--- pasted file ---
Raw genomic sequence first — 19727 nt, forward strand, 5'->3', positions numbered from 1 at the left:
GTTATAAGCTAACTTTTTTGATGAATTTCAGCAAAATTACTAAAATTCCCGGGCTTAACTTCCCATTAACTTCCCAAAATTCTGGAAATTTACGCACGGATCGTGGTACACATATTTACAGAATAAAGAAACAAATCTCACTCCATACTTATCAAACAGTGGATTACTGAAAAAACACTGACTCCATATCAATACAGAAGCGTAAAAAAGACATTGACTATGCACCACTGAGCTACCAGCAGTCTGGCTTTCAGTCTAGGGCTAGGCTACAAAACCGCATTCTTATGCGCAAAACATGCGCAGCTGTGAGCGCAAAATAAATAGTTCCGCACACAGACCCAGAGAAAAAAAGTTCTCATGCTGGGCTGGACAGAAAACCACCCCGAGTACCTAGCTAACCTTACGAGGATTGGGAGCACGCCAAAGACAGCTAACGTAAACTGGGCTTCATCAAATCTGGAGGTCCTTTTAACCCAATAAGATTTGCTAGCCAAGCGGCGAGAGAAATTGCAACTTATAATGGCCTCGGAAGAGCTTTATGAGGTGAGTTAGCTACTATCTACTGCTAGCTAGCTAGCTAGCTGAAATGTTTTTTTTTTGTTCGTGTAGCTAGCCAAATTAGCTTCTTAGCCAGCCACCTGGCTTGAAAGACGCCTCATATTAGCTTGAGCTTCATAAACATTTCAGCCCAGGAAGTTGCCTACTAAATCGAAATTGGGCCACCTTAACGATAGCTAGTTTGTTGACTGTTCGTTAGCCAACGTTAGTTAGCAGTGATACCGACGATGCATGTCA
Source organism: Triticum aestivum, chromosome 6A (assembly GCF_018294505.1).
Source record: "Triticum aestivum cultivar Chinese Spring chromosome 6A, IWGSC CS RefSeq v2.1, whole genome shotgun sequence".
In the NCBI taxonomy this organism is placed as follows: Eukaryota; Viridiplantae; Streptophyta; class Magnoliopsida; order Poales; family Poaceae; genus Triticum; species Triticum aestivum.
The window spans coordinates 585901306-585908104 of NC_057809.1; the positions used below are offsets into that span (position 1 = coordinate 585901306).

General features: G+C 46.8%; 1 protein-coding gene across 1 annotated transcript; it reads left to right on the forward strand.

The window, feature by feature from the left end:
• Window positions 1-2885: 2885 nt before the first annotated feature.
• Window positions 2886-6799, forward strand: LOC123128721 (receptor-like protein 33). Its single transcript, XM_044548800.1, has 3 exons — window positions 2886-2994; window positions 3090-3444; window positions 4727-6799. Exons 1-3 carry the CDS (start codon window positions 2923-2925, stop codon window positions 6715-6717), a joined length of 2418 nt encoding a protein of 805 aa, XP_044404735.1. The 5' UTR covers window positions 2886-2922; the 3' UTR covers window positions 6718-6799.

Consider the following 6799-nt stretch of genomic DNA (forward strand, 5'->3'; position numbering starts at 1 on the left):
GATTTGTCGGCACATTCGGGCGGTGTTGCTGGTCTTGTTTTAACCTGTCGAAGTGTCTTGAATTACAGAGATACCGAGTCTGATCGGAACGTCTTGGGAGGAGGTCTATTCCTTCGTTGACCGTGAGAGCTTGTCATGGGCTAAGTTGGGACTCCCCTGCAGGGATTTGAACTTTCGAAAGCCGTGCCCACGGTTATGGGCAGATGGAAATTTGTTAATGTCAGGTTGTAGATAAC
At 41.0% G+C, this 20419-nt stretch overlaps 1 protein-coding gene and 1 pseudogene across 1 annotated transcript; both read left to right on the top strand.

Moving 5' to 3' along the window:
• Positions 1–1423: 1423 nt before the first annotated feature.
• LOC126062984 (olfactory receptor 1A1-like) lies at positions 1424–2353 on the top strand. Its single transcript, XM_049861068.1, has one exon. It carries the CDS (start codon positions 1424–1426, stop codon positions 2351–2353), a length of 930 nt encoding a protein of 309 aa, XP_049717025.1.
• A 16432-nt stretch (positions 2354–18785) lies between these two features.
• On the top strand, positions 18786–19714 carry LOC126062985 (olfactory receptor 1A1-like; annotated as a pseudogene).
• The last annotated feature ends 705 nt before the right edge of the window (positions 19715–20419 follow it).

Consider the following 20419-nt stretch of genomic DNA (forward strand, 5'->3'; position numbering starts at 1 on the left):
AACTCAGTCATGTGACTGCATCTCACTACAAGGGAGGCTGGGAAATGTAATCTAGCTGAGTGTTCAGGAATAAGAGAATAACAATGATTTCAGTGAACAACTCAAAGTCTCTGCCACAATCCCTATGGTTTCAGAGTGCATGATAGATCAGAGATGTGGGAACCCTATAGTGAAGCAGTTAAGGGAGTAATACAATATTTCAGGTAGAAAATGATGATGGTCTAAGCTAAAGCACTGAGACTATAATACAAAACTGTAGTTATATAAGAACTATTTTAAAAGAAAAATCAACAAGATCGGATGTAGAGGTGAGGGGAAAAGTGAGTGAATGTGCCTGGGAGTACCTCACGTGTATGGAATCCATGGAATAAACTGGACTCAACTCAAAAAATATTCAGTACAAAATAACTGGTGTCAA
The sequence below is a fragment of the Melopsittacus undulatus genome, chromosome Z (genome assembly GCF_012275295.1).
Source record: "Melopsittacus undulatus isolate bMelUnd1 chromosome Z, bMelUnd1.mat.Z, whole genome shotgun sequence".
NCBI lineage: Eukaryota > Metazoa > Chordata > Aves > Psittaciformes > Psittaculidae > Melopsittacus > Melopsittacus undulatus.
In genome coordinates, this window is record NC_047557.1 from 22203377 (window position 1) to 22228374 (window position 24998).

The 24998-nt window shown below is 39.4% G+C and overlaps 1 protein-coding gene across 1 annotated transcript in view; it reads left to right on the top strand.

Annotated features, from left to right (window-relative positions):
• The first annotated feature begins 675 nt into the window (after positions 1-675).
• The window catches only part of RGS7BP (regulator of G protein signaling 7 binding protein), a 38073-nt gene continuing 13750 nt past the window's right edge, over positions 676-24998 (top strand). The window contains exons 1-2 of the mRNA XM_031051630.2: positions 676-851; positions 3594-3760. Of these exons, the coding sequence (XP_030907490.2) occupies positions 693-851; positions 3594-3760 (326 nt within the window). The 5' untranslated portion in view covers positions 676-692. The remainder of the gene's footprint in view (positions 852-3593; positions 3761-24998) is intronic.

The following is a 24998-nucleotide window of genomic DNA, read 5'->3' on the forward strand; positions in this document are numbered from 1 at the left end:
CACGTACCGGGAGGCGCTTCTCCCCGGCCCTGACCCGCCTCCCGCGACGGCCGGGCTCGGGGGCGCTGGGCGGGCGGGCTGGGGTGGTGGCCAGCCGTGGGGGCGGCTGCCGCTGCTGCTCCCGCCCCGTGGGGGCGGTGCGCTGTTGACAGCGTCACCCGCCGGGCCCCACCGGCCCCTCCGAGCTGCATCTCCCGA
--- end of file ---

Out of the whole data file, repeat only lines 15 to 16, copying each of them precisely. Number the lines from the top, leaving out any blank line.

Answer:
• Positions 1–1423: 1423 nt before the first annotated feature.
• LOC126062984 (olfactory receptor 1A1-like) lies at positions 1424–2353 on the top strand. Its single transcript, XM_049861068.1, has one exon. It carries the CDS (start codon positions 1424–1426, stop codon positions 2351–2353), a length of 930 nt encoding a protein of 309 aa, XP_049717025.1.